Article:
Biology 1002B Lecture Notes - Lecture 7: Pyruvate Dehydrogenase Complex, Citric Acid Cycle, Acetyl-Coa

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8 Feb 2013
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Lecture 7: Energy Transformation II
1. Characteristics of ATP
Energy carrier
2. Role of C-H bond in bioenergetics
Take potential free energy in CH bond and conserve energy into ATP
3. Role of redox potential in bioenergetics
Carriers arranged from more negative to positive redox potential where e- are readily easy to give up
4. Role of FAD, NAD+ as electron carriers
Carry electrons and help create a proton gradient which helps synthesize ATP
5. Location, products, distribution in nature and purpose of pathways such as glycolysis, CA cycle, respiratory
electron transport etc.
Glycolysis
o Cytosol
o Splitting of glucose into 2 molecules of pyruvate
o No carbon is loss
o Oxygen is not needed (anaerobic) since no oxygen present in ancient
anaerobic organisms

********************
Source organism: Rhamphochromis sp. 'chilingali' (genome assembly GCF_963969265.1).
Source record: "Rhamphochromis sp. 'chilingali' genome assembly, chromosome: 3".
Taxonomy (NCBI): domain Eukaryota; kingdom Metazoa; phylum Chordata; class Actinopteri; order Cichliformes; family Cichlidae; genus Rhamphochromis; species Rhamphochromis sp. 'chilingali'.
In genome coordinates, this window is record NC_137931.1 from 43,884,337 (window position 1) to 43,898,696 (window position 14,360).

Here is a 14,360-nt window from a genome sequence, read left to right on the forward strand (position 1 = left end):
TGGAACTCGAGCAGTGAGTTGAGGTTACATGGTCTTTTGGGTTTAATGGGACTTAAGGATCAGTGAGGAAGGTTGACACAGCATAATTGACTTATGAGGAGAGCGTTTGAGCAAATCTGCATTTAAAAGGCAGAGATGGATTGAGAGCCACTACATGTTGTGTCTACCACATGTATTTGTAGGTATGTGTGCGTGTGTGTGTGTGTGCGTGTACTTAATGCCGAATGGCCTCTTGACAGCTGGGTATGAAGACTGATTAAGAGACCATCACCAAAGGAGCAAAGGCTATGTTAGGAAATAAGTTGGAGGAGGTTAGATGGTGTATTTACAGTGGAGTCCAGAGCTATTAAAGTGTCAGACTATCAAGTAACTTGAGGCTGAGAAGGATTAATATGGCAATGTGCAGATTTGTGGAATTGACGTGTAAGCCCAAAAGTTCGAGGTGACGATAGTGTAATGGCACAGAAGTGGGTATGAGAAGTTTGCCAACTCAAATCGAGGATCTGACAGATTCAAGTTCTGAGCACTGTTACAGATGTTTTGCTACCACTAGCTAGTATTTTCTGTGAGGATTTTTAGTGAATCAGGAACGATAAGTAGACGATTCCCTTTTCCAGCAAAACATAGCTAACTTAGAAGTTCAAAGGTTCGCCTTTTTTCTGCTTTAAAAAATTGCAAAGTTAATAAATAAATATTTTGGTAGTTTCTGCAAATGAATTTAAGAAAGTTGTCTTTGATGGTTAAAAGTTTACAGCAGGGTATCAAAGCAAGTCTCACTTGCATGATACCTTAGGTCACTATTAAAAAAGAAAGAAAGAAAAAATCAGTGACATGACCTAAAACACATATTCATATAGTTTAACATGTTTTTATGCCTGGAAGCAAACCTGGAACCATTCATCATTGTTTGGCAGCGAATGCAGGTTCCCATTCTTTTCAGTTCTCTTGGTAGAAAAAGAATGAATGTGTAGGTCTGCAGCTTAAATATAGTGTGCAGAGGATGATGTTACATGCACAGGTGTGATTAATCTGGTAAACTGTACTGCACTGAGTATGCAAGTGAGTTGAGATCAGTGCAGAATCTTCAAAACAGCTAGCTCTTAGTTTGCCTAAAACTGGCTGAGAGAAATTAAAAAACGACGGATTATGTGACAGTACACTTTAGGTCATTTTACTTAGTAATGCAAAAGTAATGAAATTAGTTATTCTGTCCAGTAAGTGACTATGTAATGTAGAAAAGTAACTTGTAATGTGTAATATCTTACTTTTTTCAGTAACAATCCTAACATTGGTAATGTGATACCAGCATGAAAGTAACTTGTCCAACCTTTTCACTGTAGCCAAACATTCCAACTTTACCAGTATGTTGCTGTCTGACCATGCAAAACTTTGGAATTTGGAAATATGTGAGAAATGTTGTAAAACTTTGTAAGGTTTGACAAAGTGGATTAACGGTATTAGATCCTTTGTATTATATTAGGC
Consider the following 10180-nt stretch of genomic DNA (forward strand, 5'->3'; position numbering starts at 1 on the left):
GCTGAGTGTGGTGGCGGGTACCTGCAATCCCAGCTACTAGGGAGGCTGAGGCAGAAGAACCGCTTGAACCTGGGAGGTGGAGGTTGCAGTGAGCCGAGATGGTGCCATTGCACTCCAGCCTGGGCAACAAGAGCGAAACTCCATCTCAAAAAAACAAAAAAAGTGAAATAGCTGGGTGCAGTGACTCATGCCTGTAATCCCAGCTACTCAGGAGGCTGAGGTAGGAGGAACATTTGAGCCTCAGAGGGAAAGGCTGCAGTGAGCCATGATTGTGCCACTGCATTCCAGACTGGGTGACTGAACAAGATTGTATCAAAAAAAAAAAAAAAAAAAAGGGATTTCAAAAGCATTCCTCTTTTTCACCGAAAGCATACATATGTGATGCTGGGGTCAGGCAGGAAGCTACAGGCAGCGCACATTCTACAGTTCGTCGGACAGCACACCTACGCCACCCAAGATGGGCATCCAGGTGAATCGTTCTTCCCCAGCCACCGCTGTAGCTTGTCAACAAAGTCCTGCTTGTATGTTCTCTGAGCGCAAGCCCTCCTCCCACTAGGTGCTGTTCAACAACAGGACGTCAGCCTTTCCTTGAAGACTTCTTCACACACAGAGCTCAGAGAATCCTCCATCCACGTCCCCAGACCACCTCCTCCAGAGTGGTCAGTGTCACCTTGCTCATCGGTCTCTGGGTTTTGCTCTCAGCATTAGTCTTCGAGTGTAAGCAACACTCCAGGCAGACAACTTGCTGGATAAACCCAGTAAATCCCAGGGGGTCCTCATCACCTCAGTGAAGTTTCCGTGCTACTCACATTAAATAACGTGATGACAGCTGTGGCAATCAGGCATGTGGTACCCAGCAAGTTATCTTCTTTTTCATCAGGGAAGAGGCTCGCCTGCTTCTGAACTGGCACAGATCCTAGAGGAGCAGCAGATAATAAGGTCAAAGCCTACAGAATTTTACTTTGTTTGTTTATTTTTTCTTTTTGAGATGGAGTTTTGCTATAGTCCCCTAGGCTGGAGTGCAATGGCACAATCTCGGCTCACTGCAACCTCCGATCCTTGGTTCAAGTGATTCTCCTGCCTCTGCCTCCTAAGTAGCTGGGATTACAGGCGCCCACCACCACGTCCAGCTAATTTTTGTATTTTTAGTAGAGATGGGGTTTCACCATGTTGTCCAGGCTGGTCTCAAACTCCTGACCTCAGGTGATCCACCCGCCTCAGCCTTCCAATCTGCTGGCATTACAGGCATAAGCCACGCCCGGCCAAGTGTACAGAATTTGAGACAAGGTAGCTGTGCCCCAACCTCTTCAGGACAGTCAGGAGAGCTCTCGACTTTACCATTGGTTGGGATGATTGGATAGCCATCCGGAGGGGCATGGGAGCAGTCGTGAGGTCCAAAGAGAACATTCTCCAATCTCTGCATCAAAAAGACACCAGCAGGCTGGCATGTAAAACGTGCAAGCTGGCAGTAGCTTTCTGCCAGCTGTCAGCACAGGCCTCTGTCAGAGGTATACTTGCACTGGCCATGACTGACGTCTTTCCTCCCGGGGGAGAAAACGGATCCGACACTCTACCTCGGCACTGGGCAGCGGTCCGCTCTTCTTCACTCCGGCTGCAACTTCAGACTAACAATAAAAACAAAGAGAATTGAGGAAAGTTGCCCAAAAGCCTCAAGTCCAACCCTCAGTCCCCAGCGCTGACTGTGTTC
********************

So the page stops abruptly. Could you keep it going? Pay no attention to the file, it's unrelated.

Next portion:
o Energy in glucose used to reduce 2NAD+ to 2NADH
Potential energy in 2 pyruvate molecules since some electrons
are loss
o Consume (energy investment) ATP in order to make a net 2 ATP
CA cycle
o Mitochondrial matrix
o Happens twice
o Purpose of cycle: use carbon energy and get rid the rest
of the carbon and free energy transferred to citrate
o Reduce NAD+ to NADH
o Oxaloacetate (4C) + acetyl-coA (2A) 6 carbon citrate
o Oxaloacetate is the substrate of citric acid cycle
6. Role of energy coupling in early steps of glycolysis
Not a spontaneous reaction
o Endergonic reaction coupled with an exergonic reaction
o Exergonic hydrolysis/breakdown of ATP through hexokinase (bind ATP & glucose but not H2O)
Free energy of phosphate conserved by attaching phosphate to glucose
Phosphate group is charged (keep in compartment)
Make glucose more reactive, stable make more ATP
When add up coupled reaction, it is spontaneous
Thermodynamically unstable but kinetically stable (slow, if fast it will heat up cells)
7. Substrate-level Phosphorylation in Glycolysis
PEP + ADP pyruvate kinase pyruvate + ATP
Enzyme catalyzing removing of phosphate
Break CH bonds and conserve that energy into ATP
PEP and gluose-6-phosphate have high phosphoryl transfer potential to make ATP
8. Relative potential energy of various intermediate compounds (eg. glucose vs. pyruvate vs. CO2)
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